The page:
31 killed in Mex­ico fire­works blast

Kuwait Times - - INTERNATIONAL -

TULTEPEC, Mex­ico: A mas­sive ex­plo­sion gut­ted Mex­ico’s big­gest fire­works market on Tues­day, killing at least 31 peo­ple and in­jur­ing 72, the author­i­ties said.

The con­fla­gra­tion in the Mex­ico City sub­urb of Tultepec set off a quick-fire se­ries of mul­ti­col­ored blasts that sent a vast cloud of smoke bil­low­ing over the cap­i­tal. The market had been packed with cus­tomers buy­ing py­rotech­nics for tra­di­tional end-of-year fes­tiv­i­ties.

Christ­mas and New Year par­ties in many Latin Amer­i­can coun­tries of­ten wrap up with clat­ter­ing fire­work blasts. “You just heard the blast. And every­thing started to be on fire. Peo­ple came run­ning out on fire,” Wal­ter Gar­duno said. “Peo­ple were alight-chil­dren,” he added be­fore trail­ing off. From a few kilo­me­ters (miles) away, the mul­ti­ple ex­plo­sions that started at 2:50 pm (2050 GMT) al­most looked fes­tive, alight in blue, red and white.

They were any­thing but. Of the 31 con­firmed dead, “26 (died) at the scene and five in hos­pi­tals,” lo­cal me­dia re­ported Mex­ico’s chief pros­e­cu­tor Mile­nio Ale­jan­dro Gomez as say­ing. Foren­sic ex­perts are work­ing on ge­netic analy­ses of the bod­ies be­cause “al­most all of them are im­pos­si­ble” to iden­tify, Mex­ico state’s gov­er­nor Eru­viel Avila told the Tele­visa tele­vi­sion net­work.

At least 72 were wounded, the author­i­ties said. The in­jured were trans­ported to emer­gency rooms, and 21 have since been re­leased. Fire crews strug­gled for three hours be­fore bring­ing the blaze un­der con­trol.

En­tire market blown up

The head of the civil pro­tec­tion ser­vice, Luis Fe­lipe Puente, said crews had to wait for all the fire­works to fin­ish ex­plod­ing be­fore they could ex­tin­guish the flames. “The en­tire market is gone,” he said. It had 300 stands. Sev­eral of the in­jured were in “del­i­cate con­di­tion,” he added, say­ing searches were un­der way for more ca­su­al­ties in the scorched area that looked like a scene from a post-apoc­a­lyp­tic film, with lit­tle left stand­ing in the smol­der­ing ru­ins.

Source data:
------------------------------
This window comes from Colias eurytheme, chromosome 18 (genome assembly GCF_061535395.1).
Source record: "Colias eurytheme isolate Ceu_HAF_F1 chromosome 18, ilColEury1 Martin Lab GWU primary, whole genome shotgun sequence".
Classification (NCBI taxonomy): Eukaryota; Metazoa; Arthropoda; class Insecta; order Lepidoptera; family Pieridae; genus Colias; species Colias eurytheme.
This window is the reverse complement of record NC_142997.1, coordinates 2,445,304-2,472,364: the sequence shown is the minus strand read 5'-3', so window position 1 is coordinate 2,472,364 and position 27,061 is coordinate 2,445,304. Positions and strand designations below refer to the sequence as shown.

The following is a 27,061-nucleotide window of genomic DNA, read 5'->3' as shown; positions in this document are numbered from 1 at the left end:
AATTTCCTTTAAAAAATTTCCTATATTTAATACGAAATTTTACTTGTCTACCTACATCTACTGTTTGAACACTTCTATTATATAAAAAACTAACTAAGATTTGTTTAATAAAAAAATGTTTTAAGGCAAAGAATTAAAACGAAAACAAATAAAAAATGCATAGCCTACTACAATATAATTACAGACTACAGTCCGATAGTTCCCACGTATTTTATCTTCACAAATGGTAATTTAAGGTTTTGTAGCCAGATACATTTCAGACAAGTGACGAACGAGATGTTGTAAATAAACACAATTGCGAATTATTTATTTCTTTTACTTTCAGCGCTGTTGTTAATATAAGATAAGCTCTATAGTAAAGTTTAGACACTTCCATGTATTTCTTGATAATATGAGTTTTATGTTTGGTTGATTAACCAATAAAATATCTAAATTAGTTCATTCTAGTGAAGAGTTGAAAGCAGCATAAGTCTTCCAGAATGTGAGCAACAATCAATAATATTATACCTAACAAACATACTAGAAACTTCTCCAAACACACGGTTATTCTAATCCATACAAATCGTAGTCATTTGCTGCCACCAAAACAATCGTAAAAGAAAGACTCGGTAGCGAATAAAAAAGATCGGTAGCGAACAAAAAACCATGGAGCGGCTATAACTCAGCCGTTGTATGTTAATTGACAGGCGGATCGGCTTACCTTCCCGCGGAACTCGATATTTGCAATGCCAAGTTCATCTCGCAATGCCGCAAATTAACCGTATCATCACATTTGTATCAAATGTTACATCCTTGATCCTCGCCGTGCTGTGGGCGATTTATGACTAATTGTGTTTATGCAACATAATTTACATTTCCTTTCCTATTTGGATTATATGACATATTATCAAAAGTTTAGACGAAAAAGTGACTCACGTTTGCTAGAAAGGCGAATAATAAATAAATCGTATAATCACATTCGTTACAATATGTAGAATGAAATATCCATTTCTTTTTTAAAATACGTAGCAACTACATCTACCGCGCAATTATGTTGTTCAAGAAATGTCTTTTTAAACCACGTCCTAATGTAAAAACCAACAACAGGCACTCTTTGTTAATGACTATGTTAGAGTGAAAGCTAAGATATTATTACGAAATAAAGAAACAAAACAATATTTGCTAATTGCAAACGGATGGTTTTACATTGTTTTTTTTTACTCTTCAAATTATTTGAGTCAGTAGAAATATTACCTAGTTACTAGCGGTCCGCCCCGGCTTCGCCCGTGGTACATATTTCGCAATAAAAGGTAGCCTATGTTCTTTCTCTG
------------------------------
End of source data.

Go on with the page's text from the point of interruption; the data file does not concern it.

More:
Homes and ve­hi­cles nearby were also se­verely dam­aged. In some ar­eas, emer­gency work­ers were gen­tly prob­ing for sur­vivors un­der heaps of charred and twisted roof­ing ma­te­rial. Peo­ple des­per­ately search­ing for fam­ily and friends shouted and ges­tured to res­cuers about where they hoped the miss­ing might be found.

Most of those picked up by res­cuers suf­fered se­vere burns, many over their en­tire bod­ies. The mil­i­tary, which is in charge of is­su­ing fire­works sales per­mits, was de­ployed to help emer­gency crews trans­port ca­su­al­ties to hos­pi­tals by am­bu­lance and he­li­copter.

Am­bu­lances, fire trucks, po­lice ve­hi­cles and army trucks all crowded the sprawl­ing blast area. Mex­ico’s Pres­i­dent En­rique Pena Ni­eto tweeted his con­do­lences to the fam­i­lies of those killed and his wishes for the in­jured to re­cover. The At­tor­ney Gen­eral’s Of­fice has opened an in­ves­ti­ga­tion into the cause of the con­fla­gra­tion, which was prompted by “six py­rotech­nic ex­plo­sions,” it said in a state­ment.

Some spec­u­lated the mis­han­dling of gun­pow­der or other fire­works com­po­nents may have set them off. That was the cause of an ex­plo­sion in Septem­ber 2005 at an­other fire­works market set up ahead of the In­de­pen­dence Day hol­i­day. That market was de­stroyed.

The fol­low­ing year, an­other ex­plo­sion de­stroyed more than 200 sell­ers’ stands. Both in­ci­dents left dozens of in­jured, but no fa­tal­i­ties. Ale­jan­dra Pre­tel, a res­i­dent in Tultepec, told AFP that she didn’t re­al­ize at first that the ex­plo­sions were com­ing from the large fire­works market. “We thought it was a nearby fire­works workshop,” she said.

Min­utes later, it be­came ev­i­dent the market was be­ing de­stroyed. “My neigh­bors said they felt every­thing shake,” she said, “but I didn’t re­al­ize be­cause I was run­ning away.”

MEX­ICO CITY: A mas­sive ex­plo­sion guts Mex­ico’s big­gest fire­works market on Tues­day.

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